Dummies guide to?

As I write this, its the Late Summer Bank Holiday Weekend in most of the UK …..but not Scotland…they are holding out until September for theirs. And theirs is known as the September Weekend…no Marketing consultants or focus groups for naming things required here folks!

Unfortunately, so far it is actually the coldest August Bank Holiday weekend for 20 years according to the weather statisticians. Forget any ideas of picnics, walking in the moors, trips to the sea or al fresco dining of any kind. What the weather did invite however was a trip to our nearby independent bookshop.

Our local town Holmfirth (known to many 40+ year olds in the UK and perhaps beyond, for the Fictional TV Series ‘Last of the Summer Wine’) has a good mix of craft shops, eateries, cafes, independent stores and a recent addition of a small bookshop.

As covered in a previous blog, Bank Holidays are a somewhat curious quirk of the uk and yet another example of our use of the English language using a term that is blindingly obvious to us native speakers, but very confusing to others.

Yes for sure the bank staff get a holiday on these days but so do many other people in industry , commerce, education and government but of course not those in essential services or indeed shop workers who rely in some ways on the rest of us not being at work to give them some added footfall through their shop doors.

So on the subject of shops, back to this one. There is actually not a moments doubt as to what is sold in this shop….. it is books …its called Read. Holmfirth is a tourist destination so even for non native speakers you will know what the offering is here.

Its a great little bookshop with well selected fiction (and many of the books are signed) The only downside is, you may have to queue to get in…its not a huge shop, and with current social distancing rules, if one family enter the store that’s it…until they vacate to make a space for you

It did strike me that actually very few shops in the UK have such a simple and obvious name. We rely on tourism in many parts of this country so why not make things a bit easier for visitors?

Ok, for those of you who are UK residents or at least familiar with the UK High Street you are now reeling off a list of names and brands that provide ‘what it says on the tin’, so as to speak. Yes, I too can think of a few UK examples past and present : ‘eat’ is a chain of outlets that sell …yes, eat in and take away eats; Toys ‘r’ Us, (sadly departed) , ‘Patisserie Valerie‘ (ok, of course Patisserie is a French word, but you get the idea) , The Perfume Shop and so on.

However the ones that may confuse a non native speaker are far more commonplace: ‘Curry’s’ are not a restaurant selling Indian food, but are an electrical goods retailer; ‘Boots’ are a chemist with not a chance of any footwear being on sale other than perhaps a Dr Scholl sandal; ‘Lakeland’ – garden pond accessories? …sorry, its a cookware retailer; ‘Jigsaw’ – not a single children’s puzzle for sale here. You get the idea……

Anyway, this is just nothing compared to what we at least historically named our pubs (and our beer!) …but that’s another story for another blog for another day.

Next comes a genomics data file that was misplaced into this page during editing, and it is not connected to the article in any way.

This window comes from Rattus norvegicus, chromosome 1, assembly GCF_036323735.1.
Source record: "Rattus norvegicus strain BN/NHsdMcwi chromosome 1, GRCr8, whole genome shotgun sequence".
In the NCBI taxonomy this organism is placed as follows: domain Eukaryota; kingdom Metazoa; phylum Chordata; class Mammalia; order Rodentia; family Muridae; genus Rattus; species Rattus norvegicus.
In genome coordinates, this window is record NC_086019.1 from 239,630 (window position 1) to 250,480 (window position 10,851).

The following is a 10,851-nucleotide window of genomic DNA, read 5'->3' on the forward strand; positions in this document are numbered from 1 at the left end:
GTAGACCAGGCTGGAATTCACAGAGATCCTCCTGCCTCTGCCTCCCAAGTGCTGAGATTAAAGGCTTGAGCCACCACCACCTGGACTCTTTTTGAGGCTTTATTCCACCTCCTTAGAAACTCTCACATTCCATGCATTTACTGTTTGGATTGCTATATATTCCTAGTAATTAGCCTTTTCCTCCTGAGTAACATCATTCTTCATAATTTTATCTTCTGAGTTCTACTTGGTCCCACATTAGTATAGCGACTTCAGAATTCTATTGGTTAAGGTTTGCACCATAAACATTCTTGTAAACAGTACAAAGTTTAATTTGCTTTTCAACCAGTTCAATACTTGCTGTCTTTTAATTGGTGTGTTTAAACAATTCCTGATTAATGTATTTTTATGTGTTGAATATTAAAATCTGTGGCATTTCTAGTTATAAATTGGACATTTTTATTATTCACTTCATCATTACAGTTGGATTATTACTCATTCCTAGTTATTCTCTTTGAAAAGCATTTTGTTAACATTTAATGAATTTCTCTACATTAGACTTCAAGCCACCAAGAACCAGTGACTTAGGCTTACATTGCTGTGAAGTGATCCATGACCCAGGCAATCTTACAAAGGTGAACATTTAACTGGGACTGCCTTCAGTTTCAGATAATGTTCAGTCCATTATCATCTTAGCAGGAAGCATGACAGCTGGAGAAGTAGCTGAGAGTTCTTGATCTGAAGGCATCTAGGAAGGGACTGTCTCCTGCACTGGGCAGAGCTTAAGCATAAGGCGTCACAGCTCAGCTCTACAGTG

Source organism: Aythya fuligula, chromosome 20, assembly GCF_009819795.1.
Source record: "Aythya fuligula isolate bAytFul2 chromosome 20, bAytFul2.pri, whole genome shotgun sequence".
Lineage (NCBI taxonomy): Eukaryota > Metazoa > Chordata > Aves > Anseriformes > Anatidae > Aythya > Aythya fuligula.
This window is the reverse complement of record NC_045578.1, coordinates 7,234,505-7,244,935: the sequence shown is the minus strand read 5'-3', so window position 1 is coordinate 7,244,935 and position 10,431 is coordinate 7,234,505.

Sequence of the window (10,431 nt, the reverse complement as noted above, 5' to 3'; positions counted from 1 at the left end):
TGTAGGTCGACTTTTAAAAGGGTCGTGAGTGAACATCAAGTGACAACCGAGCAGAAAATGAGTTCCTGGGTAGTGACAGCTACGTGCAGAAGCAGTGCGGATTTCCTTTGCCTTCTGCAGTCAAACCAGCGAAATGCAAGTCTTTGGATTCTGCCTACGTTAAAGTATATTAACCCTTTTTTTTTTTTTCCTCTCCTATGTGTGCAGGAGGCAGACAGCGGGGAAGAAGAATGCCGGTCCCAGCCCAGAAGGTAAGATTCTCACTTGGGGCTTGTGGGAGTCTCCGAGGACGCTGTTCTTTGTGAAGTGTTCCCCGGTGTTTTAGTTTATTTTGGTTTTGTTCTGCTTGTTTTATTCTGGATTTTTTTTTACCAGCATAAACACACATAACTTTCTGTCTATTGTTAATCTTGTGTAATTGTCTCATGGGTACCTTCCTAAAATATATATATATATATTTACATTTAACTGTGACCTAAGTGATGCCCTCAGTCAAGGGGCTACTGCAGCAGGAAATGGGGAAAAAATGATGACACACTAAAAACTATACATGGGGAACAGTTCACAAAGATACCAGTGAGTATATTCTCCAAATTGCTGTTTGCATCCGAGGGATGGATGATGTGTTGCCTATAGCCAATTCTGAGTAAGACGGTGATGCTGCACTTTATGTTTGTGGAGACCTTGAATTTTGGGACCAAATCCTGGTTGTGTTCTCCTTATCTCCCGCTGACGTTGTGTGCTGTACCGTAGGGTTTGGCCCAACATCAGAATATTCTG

I’m off to the Bulls Head for a Pint of Old Peculiar now……….

Just add salt…

The town of Saltaire just north of Bradford in Yorkshire was founded by philanthropist and mill owner Titus Salt.

Salt had mills in the city of Bradford but decided to build a large new textile mill, known as Salts Mill and create an entire model village on the banks of the River Aire, near Shipley.

This allowed him to provide much improved accommodation for his workers away from the slums of the city.

The name Saltaire derived from his name and the name of the local river, the River Aire.

Salt created a village of stone houses for his workers with running water, bath houses and even a hospital and an institute for recreation and education.

The village also had a school for the workers children, allotments for the families to grow fresh vegetables, almshouses and a park.

In December 2001, Saltaire was designated a World Heritage Site by UNESCO.

So what now…rather than just be a preserved relic of past Victorian ideals, Salts has a vibrant new life.

The mill is home to art by way of permanent exhibitions of Yorkshire artist David Hockney’s work, a truly amazing book shop and some other specialised retailers.

This is no ordinary bookshop..on the ground floor of the mill it has a cathedral like feel, grandeur and ambience.

On the higher floor, a more esoteric style where presentation and space is the emphasis.

Every window provides a backdrop of Salts vision..rather than a shopping mall, retail park or mundane high street.

I can’t think of many bookshops adorned with fresh lillies!

Everywhere in the building there is evidence of both Hockney and the original purpose of the building and this just adds to the magic of the place.

Salts mill draws the crowds for its history, the books, the art and even the restaurant and tea shop.

I visit regularly – its a great place on a winter sunday, a rainy summers day or whenever the mood draws you.

If you are visiting West Yorkshire it’s a “must do” visit. A great example of getting preservation just right.

Salts is very alive with many one off events and opportunities to embrace books, music and art in a wonderful setting…oh and yes it’s completely free other than special events.

Sure you have to buy books if you want to take them home..but otherwise it’s there to enjoy!

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